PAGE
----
His departure is a great loss to his family and friends, to the members of the Department of Molecular Cell Biology and to the scientific community.
Prof. David Yaffe
1929 - 2020
Prof. David Yaffe started his independent career as a researcher at the Weizmann Institute of Science in 1961 , his focus was on the differentiation mechanisms of muscle cells. David quickly became one of the leading scientists in the muscle researchers’ community, especially because of the knowledge he obtained and developed in growing undifferentiated muscle cells (myoblasts), in rat muscle culture, and then mouse muscle culture.
David developed the first model of mammalian cellular differentiation which has permitted many dramatic quantum-jump and paradigm-shift discoveries
The cell line that David and his colleagues developed (C2 cells), that had myogenic capabilities, became the classic research model in the field of muscle cells differentiation (myogenesis) to this day, and contributed to the discovery of molecules involved in this process. David showed that the myoblasts go through a classification process which is irreversible, during which they fuse together, to make muscle fibers.
David, as will attest many of the researchers in the field, has become one of the forefathers of the modern myogenesis field, which held many interfacing characteristics with the field of stem cells, which have many biomedical implications. David also organized a series of conventions in Israel, which turned into EMBO conventions of the developing muscle field, that most of the senior ‘muscle community’ remembers and cherished to this day.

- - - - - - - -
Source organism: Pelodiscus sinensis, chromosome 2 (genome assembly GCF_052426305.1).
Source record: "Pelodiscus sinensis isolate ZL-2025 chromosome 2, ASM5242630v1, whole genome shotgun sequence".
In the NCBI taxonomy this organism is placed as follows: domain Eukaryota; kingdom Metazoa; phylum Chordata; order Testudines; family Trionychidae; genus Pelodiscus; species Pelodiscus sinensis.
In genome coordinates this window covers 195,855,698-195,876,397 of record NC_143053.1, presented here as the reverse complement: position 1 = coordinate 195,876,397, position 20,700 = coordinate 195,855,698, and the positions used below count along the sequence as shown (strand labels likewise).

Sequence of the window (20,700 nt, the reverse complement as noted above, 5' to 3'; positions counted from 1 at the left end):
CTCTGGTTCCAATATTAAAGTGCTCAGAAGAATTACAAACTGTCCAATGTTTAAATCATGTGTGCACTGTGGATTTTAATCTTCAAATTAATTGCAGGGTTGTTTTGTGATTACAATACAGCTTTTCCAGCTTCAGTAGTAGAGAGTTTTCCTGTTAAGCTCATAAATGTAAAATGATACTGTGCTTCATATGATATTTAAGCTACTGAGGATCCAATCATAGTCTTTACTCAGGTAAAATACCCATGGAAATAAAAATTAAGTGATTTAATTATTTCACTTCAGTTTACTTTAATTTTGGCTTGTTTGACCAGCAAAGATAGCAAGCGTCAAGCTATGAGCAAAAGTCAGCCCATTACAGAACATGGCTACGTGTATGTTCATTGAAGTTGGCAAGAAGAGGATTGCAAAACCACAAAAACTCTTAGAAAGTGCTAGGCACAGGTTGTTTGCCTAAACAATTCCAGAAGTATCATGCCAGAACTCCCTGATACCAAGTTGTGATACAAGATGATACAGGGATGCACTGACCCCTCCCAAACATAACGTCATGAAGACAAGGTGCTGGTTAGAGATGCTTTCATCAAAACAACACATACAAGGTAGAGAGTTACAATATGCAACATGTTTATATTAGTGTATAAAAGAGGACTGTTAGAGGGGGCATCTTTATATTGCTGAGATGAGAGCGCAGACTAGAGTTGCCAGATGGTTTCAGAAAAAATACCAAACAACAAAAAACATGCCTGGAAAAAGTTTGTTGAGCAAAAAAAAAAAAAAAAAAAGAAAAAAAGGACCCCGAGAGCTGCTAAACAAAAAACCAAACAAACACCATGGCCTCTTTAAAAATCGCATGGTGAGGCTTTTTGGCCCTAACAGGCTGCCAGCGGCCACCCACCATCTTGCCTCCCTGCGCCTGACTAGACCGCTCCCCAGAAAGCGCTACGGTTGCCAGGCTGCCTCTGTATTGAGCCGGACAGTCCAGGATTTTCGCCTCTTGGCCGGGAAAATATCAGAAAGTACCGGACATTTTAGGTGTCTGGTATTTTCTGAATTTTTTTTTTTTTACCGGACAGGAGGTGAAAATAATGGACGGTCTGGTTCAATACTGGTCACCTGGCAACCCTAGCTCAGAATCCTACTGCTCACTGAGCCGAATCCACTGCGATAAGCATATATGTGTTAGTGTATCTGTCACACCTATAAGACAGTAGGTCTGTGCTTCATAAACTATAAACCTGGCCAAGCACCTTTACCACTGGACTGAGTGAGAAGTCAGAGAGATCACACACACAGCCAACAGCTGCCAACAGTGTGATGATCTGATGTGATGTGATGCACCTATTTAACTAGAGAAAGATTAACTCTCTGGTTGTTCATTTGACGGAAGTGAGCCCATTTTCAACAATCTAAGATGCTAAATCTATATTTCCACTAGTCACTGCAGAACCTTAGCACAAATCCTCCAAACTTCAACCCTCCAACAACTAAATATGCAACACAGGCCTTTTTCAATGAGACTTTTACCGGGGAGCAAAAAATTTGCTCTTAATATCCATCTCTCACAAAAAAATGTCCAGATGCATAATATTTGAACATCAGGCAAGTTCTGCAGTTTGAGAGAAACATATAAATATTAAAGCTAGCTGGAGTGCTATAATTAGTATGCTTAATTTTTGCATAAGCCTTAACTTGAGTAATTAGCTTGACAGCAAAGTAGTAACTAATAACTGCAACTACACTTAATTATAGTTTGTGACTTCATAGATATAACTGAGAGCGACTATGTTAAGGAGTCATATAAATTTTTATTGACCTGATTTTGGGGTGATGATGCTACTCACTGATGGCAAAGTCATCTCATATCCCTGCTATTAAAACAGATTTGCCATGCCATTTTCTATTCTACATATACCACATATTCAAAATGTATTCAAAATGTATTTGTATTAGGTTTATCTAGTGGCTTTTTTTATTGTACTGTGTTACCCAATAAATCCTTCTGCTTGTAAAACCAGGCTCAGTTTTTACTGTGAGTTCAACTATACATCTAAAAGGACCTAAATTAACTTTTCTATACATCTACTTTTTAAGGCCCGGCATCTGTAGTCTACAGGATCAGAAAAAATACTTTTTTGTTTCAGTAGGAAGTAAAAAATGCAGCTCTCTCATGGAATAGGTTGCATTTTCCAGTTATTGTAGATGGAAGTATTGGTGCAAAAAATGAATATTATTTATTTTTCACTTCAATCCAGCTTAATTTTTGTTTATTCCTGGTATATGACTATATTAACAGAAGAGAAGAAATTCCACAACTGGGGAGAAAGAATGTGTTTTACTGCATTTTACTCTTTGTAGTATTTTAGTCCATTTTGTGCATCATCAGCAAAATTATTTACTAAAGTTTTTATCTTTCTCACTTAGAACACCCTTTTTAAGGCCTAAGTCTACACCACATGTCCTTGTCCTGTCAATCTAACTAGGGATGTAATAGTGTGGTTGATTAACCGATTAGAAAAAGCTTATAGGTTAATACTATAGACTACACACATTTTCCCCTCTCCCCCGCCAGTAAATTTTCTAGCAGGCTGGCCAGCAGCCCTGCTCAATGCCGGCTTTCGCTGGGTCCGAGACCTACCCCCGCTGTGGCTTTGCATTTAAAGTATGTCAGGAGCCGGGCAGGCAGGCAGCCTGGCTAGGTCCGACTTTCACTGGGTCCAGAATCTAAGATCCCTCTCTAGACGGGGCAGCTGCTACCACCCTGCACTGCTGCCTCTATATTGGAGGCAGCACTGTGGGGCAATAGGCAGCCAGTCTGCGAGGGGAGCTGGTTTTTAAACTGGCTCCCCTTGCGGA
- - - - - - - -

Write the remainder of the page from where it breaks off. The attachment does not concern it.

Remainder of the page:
On top of his esteemed scientific work, David was a pioneer, a humble, straight, and generous person, always passionate and inquisitive. His modesty and his love of the kibbutz life and his family, David also loved nature and plants very much, and especially strawberry and fig trees, which he nurtured in his garden at the kibbutz.
He leaves a lasting legacy that flows from his specific science contributions and also from his force of personality.
Prof. Uri Nudel
1940 - 2020
Prof. Uri Nudel was born in 1940 in Tel Aviv and grew up in Ramat Hasharon. He studied for his bachelor's and master's degrees in biology at Tel Aviv University and then went on to study for his Ph.D. in the laboratory of Prof. Michel Revel at the Weizmann Institute of Science. In 1975, he went on to study for postdoctoral studies at the Institute for Cancer Research at Columbia University in New York, where he studied thalassemia and specialized in innovative methods in molecular biology. In 1978 he began his career as a researcher at the Institute, focusing on the differentiation mechanisms of muscle cells, together with Prof. David Yaffe.
The extensive knowledge he acquired in New York made it possible to use the innovative methods to advance the study of muscle cells. His work has particularly advanced the research on the Duchenne Muscular Dystrophy gene and led to breakthroughs in the understanding of the gene structure and various products. One of these discoveries led to the development of a method for prenatal diagnosis of the disease.
As a person and as a supervisor, Uri was bright, honest, humble, and multi-talented. Calmly and pleasantly, he guided the many students who had been in his lab over the years with patience and good spirit. He allowed independent work out of a constant willingness to advise and help, was attentive to everyone and was interested in the lives of those around him with great empathy.
In addition to his esteemed scientific work, Uri loved sports and he regularly played tennis and ping-pong. He is greatly missed by all students, colleagues, and friends.